Decoding Mayawati’s Chhattisgarh Gambit Of Ditching Congress For Jogi 

Decoding Mayawati’s Chhattisgarh Gambit Of Ditching Congress For Jogi 

by R Jagannathan - Friday, September 21, 2018 11:40 AM IST
Decoding Mayawati’s Chhattisgarh Gambit Of Ditching Congress For Jogi Bahujan Samaj Party leader Mayawati addresses a press conference in New Delhi. (Ajay Aggarwal/ Hindustan Times via GettyImages) 
  • Mayawati has realised that unless she spreads her wings in other states where the BSP earlier had a base it would be impossible for her to retain status as a national party.

    Without a geographical expansion of the BSP’s footprint, Mayawati fears that her own Dalit constituency will start drifting away.

Bahujan Samaj Party supremo Mayawati’s decision to tie up with Ajit Jogi’s Janta Congress Chhattisgarh (JCC) and unilaterally announce 22 candidates in Madhya Pradesh has widely been seen as a jolt to the Mahagathbandhan (grand coalition) that is necessary to take on Narendra Modi’s Bharatiya Janata Party (BJP) in 2019. It is also possible to speculate that the entry of a third front in Chhattisgarh may make it easier for Raman Singh, who faces anti-incumbency, to retain power in the assembly elections later this year.

However, despite these obvious conclusions, one needs to understand its wider implications for the shape of the contest to come next year for the Lok Sabha. It is also important to understand why Mayawati wants to do her own thing when so much is at stake in Uttar Pradesh, which sends 80 seats to the Lok Sabha, and her own success in getting as many MPs elected from the state depends on the Mahagathbandhan coming to fruition.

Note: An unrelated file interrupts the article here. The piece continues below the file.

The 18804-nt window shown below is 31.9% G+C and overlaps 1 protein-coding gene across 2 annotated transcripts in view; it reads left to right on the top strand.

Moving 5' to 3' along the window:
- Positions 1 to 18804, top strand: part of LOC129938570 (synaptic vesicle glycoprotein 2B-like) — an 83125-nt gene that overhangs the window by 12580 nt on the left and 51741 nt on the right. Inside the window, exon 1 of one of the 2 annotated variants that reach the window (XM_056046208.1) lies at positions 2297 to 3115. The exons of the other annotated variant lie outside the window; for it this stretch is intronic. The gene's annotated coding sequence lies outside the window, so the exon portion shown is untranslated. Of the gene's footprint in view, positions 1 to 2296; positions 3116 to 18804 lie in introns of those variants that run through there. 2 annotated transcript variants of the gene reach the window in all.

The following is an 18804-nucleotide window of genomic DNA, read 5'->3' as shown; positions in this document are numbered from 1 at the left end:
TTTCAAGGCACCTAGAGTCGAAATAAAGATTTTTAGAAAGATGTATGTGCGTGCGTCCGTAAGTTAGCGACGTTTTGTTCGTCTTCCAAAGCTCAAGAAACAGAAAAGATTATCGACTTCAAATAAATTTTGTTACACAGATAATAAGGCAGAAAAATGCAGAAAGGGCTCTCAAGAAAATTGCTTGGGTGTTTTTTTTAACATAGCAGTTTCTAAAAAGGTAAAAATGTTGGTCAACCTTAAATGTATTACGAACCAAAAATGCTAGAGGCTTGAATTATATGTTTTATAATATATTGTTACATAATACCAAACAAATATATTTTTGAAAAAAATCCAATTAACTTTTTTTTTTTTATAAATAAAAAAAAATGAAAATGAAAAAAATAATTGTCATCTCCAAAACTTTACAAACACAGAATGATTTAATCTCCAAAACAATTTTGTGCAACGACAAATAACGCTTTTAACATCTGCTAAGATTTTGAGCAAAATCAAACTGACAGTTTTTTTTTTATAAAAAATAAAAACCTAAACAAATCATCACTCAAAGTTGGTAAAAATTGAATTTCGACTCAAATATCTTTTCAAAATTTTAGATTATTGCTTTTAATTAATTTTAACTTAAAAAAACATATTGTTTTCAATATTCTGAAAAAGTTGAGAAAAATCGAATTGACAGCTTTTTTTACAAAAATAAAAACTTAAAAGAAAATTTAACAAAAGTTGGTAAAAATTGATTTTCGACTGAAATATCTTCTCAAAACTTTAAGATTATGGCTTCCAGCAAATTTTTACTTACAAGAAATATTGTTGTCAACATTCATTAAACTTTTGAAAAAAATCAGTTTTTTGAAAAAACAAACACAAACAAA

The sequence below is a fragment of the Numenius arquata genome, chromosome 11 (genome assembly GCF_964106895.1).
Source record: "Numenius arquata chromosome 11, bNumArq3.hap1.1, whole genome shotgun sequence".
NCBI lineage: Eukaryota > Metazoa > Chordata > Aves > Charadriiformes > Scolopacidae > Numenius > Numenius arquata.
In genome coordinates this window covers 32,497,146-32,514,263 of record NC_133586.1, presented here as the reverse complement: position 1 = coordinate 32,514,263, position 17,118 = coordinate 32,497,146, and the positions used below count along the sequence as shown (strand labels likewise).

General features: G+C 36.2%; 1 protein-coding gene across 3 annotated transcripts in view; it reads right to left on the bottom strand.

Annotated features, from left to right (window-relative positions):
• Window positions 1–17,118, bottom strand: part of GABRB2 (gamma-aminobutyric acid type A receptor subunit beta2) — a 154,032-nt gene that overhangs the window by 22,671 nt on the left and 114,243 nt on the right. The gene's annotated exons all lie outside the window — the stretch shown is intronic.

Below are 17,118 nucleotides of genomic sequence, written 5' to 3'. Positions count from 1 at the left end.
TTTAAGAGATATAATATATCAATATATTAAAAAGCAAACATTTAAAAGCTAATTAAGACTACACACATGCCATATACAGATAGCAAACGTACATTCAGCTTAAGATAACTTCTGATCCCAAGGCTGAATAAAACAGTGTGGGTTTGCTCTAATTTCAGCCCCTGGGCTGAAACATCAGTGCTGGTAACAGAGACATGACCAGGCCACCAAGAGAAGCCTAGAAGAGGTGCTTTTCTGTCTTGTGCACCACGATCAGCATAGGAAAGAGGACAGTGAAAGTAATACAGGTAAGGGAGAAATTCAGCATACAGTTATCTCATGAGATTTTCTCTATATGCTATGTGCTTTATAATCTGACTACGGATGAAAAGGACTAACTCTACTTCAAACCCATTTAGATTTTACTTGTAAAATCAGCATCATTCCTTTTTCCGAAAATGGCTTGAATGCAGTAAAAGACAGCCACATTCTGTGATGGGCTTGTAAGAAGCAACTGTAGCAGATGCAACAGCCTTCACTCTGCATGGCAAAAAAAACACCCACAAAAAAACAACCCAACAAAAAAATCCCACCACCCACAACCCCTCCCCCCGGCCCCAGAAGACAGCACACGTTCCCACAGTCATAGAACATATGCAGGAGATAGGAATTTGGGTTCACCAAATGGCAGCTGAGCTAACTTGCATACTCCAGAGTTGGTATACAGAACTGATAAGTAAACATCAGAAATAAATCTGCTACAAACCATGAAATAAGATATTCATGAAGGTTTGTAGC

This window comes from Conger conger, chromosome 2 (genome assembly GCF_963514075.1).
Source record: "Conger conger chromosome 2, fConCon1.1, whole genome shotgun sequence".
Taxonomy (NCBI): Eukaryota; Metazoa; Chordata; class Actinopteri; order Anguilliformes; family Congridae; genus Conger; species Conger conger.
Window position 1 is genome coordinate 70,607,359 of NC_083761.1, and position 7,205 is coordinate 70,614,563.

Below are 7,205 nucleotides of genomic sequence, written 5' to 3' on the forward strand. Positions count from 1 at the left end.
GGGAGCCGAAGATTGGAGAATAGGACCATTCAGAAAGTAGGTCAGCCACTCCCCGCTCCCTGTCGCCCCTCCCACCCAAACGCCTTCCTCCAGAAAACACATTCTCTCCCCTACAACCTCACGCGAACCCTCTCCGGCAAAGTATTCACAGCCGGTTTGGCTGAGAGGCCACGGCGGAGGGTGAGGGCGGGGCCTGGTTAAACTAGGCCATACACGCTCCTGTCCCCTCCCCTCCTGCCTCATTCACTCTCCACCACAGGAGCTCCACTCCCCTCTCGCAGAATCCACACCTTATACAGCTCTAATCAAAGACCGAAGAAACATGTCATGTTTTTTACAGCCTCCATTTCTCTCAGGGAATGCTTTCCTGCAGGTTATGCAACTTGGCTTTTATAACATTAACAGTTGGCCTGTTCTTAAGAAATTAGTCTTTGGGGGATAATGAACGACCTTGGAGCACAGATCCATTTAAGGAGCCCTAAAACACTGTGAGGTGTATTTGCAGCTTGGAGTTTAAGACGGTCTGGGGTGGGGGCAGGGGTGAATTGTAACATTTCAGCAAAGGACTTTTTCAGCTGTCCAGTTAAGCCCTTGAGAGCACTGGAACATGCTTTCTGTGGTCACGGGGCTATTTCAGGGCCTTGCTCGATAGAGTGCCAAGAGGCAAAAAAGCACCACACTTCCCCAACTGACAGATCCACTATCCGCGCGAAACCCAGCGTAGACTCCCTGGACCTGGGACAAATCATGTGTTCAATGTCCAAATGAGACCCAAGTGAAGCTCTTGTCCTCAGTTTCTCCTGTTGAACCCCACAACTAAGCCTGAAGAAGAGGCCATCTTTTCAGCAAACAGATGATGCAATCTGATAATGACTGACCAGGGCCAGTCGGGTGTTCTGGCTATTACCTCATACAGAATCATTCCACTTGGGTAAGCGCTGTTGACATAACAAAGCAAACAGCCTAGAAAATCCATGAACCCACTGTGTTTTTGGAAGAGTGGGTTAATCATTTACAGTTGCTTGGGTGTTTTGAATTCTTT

Mayawati’s decision stems from short-term tactical considerations, as well as longer-term calculations.

The short-term calculations are three-fold:

One, Mayawati does not want to cede space to the Congress in Uttar Pradesh, and so taking a maximalist position in Rajasthan, Madhya Pradesh and Chhattisgarh enables her to cow down the party’s likely request for 10-15 seats here. Mayawati calculates that the UP Mahagathbandhan needs the BSP and Samajwadi Party (SP) primarily for success, with Congress playing a very minor role, probably limited to three to four seats. Ceding too many seats to the Congress in UP means Mayawati’s own MP counts will be lower, making it tough to pursue her prime ministerial ambitions in case of a hung house.